Recently, we received a letter from one member of the U.S. Commission of Fine Arts (CFA) regarding the Stone of Hope, calling the image “confrontational” and creating a stir in the press. What did not get reported was that there are seven design elements required for CFA final approval, and we had received a “green light” on all but one.
While it is not unusual for the CFA and foundations similar to ours to have creative differences, we were surprised at the criticism, since we had submitted images of the Stone of Hope to the CFA since November.
We scheduled a face-to-face meeting with the chairman of the CFA this week. We agreed that some tweaking needs to be made, not a major overhaul. We will submit an updated image, and it is our hope to receive final CFA approval.
During our Design Competition in 2000, our team considered more than 1,000 images and pictures of Dr. King. It was ultimately decided that the image of him with his arms folded, as portrayed by photographer Bob Fitch, was ideal.
Mr. Isaac Newton Farris Jr., the nephew of Dr. King and president and chief executive officer of The King Center in Atlanta, agreed with our selection. “He said, “My uncle was very strong and confrontational with the weapon of love and nonviolence.”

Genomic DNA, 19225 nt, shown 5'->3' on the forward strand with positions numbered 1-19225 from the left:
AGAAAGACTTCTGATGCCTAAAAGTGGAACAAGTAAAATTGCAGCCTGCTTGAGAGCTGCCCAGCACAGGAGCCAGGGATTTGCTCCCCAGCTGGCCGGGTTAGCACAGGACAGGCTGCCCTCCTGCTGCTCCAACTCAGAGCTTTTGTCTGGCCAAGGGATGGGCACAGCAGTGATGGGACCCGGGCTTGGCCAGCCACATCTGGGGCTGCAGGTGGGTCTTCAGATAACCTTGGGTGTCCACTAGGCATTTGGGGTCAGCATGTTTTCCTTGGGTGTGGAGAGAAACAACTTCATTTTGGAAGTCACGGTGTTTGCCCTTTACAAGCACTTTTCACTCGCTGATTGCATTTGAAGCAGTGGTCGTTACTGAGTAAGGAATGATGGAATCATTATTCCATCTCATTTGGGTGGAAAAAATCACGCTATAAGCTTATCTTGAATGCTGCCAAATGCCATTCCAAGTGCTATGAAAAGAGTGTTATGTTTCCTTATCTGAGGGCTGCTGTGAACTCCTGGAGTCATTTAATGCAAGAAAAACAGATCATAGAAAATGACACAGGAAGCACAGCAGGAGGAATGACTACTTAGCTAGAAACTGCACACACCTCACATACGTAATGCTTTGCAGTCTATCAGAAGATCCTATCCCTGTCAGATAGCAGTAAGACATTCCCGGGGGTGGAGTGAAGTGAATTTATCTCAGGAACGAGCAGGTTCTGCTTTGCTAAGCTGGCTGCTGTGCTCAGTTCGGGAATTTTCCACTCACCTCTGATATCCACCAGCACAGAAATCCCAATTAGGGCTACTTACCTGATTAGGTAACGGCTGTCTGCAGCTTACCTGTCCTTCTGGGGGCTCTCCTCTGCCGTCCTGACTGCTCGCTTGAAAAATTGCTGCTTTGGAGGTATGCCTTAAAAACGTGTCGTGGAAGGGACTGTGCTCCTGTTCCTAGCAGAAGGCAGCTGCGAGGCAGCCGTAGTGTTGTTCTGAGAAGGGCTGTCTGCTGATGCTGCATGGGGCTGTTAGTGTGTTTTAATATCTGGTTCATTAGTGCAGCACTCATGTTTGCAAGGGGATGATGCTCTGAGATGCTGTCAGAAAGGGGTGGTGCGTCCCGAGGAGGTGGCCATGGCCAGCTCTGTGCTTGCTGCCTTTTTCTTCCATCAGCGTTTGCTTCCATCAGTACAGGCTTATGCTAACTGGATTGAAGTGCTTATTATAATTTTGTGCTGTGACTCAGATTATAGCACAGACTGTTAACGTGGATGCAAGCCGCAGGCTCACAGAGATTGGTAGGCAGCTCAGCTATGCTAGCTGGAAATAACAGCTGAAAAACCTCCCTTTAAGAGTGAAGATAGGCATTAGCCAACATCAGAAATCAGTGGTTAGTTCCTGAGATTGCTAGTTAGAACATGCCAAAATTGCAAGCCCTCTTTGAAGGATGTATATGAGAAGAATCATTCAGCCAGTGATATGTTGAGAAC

Now, we should work on the task at hand -; building a four-acre memorial honoring Dr. King. The memorial will be the first on the National Mall to honor a man of peace and a person of color. The Washington, D.C. Martin Luther King, Jr. National Memorial Project Foundation has already raised $93 million from individuals, corporations and foundations, and we anticipate beginning construction shortly.
McKissack & McKissack, an African American woman-owned architectural and construction firm, will head the Design-Build team. The majority of the granite used will be domestic granite -; we will soon announce the sources of that granite.
We are confident that, at the end of the day, we will build a memorial which honors the legacy of Dr. King and one that inspires visitors from across the globe.

2014, മാർച്ച് 25, ചൊവ്വാഴ്ച

What Buddha taught - Walpola Rahula,

What Buddha taught - Walpola Rahula,

Member of the Institute de France, Prof. of College de France Director of the Buddhist Studies at the School of Higher Studies (Paris)
WalPola Rahula,